Meet the newest cohort of Dean’s Diversity Fellows

The Dean’s Diversity Fellowship is designed to support exceptional incoming doctoral students with three years of funding. The Graduate School supports 15 fellows at a time, selecting five new fellows each year from a campus-wide pool.

Nominated by their programs and chosen by a Graduate School committee, fellows are pioneers in their fields exploring tough questions and conducting research to better the Detroit community and beyond.

Below is the 2021 cohort. All will begin their doctoral programs in the fall.

Melvin Edwards 
Ph.D. in electrical and computer engineering
College of Engineering

Right out of undergrad, Edwards became an electromagnetic compatibility test engineer at ZTE. He didn’t let the job stop him from pursuing his graduate studies at Wayne State. In 2018, he joined the master’s program in electrical and computer engineering and the research lab of Mohammad Alhawari, Ph.D., where he studied circuit and microchip design and development. Edwards aims to pursue a Ph.D. so he can become a professor.

Abigail Fielder 
Ph.D. in cancer biology
School of Medicine

A native Detroiter, Fielder earned a dual bachelor’s in biological sciences and romance languages with a concentration in Spanish from Wayne State in 2020. In addition to her studies, she volunteered by teaching English in the Latino community in southwest Detroit through La Casa Guadalupana. She was also a student in the Initiative to Maximize Student Development program, designed to encourage students from diverse backgrounds to pursue biomedical academic careers. As a part of this program, she worked as a research assistant at Karmanos Cancer Institute in the Animal Model and Therapeutic Evaluation Core.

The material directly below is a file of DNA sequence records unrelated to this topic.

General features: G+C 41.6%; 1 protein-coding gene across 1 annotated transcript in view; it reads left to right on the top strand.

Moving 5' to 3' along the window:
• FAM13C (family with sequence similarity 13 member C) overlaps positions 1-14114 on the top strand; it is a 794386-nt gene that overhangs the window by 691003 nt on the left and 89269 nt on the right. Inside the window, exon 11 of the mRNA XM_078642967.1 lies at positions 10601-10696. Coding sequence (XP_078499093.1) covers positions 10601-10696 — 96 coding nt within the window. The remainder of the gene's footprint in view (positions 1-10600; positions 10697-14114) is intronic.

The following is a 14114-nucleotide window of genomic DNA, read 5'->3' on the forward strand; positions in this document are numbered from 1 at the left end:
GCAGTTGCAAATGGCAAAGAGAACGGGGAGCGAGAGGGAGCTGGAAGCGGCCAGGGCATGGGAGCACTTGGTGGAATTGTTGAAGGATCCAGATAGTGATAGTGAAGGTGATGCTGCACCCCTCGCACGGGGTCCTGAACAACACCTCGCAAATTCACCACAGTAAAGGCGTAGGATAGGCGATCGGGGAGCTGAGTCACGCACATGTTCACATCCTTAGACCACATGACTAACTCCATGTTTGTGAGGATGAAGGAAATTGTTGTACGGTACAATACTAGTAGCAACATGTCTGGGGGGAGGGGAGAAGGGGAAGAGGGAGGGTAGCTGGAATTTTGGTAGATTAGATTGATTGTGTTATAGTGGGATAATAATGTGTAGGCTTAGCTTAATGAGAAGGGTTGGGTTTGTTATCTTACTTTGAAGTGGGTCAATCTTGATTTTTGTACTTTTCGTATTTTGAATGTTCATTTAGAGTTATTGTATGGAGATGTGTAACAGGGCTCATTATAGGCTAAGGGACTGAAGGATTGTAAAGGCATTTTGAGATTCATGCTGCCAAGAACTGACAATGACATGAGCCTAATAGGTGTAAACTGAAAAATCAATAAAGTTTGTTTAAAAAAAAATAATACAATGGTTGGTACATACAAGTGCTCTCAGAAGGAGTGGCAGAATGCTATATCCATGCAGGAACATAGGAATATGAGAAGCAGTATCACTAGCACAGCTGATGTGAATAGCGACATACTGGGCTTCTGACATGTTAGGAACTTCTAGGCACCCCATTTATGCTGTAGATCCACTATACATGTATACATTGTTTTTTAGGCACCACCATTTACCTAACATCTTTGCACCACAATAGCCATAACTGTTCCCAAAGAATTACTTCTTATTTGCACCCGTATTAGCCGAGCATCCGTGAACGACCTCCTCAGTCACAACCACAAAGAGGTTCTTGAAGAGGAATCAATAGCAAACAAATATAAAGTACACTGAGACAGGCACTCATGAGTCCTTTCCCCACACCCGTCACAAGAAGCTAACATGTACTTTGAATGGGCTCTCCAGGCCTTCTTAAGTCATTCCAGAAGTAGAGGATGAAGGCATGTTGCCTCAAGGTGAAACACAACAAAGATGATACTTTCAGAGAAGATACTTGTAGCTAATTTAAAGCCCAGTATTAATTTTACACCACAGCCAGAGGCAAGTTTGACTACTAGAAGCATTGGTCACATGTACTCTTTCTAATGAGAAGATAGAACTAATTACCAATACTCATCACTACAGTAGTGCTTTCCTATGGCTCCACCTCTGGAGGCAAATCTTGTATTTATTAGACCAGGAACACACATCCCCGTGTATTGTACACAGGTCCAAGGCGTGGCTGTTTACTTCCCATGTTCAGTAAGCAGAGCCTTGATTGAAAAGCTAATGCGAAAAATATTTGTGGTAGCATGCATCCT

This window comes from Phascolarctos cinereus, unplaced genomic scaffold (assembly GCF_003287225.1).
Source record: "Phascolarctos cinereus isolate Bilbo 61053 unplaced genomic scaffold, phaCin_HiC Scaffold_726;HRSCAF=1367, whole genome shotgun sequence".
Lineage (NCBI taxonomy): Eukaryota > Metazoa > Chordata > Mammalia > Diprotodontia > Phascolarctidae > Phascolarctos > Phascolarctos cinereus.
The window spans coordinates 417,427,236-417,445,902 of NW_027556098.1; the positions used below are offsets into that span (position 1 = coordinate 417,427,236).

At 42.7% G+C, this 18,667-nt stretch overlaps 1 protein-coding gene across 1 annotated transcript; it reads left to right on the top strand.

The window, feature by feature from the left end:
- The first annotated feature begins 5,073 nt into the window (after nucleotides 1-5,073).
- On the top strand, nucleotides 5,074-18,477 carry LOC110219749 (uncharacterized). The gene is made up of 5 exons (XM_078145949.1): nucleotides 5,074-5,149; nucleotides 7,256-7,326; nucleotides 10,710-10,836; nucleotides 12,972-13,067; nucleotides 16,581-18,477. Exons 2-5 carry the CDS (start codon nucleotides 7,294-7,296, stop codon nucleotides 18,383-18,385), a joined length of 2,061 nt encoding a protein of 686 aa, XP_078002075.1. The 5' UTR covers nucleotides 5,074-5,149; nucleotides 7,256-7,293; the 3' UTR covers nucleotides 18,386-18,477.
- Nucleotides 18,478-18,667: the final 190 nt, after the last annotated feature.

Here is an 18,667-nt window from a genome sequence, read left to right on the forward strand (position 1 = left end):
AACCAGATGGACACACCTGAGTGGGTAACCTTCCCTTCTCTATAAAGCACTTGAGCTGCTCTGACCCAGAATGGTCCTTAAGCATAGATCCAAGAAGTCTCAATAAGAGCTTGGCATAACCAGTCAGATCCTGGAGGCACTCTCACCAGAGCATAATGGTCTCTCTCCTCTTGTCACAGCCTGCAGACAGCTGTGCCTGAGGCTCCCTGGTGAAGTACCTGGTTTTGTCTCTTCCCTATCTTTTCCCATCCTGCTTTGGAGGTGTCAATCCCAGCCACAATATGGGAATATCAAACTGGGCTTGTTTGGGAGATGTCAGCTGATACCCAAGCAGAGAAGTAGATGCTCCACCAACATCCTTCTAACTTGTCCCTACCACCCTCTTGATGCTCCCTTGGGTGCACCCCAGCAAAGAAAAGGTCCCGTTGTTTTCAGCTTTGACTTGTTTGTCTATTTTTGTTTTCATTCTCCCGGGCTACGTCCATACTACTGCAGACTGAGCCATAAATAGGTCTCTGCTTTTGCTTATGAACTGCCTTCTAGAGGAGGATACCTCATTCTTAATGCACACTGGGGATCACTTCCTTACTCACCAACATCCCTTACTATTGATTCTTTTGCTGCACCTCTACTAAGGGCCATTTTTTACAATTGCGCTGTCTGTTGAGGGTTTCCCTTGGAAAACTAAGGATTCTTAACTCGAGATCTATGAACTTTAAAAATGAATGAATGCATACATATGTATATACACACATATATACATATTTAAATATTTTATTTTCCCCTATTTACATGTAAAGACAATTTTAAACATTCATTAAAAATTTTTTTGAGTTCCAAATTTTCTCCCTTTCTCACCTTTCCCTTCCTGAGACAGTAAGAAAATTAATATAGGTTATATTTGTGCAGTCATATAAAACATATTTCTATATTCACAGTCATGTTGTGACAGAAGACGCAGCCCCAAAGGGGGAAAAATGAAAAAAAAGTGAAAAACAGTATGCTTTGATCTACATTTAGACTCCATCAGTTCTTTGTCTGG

Her research interests in cancer biology will focus on the disparities in etiology and treatment of a wide range of cancers that commonly impact the population of southeast Michigan.

Kevin Hardges 
Ph.D. in communication
College of Fine, Performing and Communication Arts

Hardges received his bachelor’s in organizational communication and a dual master’s in public relations and organizational communication, both from Wayne State. He applied his scholarly experience working as an intern for Van Dyke Horn Public Relations and later, a community liaison for Detroit Future City. As a Ph.D. student, Hardges will continue his studies on organizational communication and, more specifically, the roles race and diversity play in crisis communications during environmental and political disruptions.

Hajr Muhammad 
Ph.D in counseling psychology
College of Education

Muhammad earned her bachelor’s in psychology from Michigan State University, her master’s in counseling psychology at Wayne State and will pursue her Ph.D. in the same program. Her research relates to mental health disparities among minority populations and will consider the role of colorism in the mental health of Black teenage parents. She recently collected data in a family resilience study through a partnership with Brilliant Detroit and Great Start Wayne Collaborative. Currently, she has an active role in the intervention-based research study, Invincible Black Women.

Brianna Cymone Ross 
Ph.D. in chemistry
College of Liberal Arts and Sciences

Ross earned her bachelor’s and master’s, both in chemistry, from Jackson State University. During her undergraduate studies, Ross was an active member of the National Organization for the Professional Advancement of Black Chemists and Chemical Engineers at JSU, a role that led to her eventual presidency of the group. She was awarded the Louis Stokes Mississippi Alliance for Minority Participation fellowship twice, an opportunity through which she mentored undergraduate students in different fields of chemistry.

Her research interests are broad and align with many of those of faculty in the Department of Chemistry at Wayne State.

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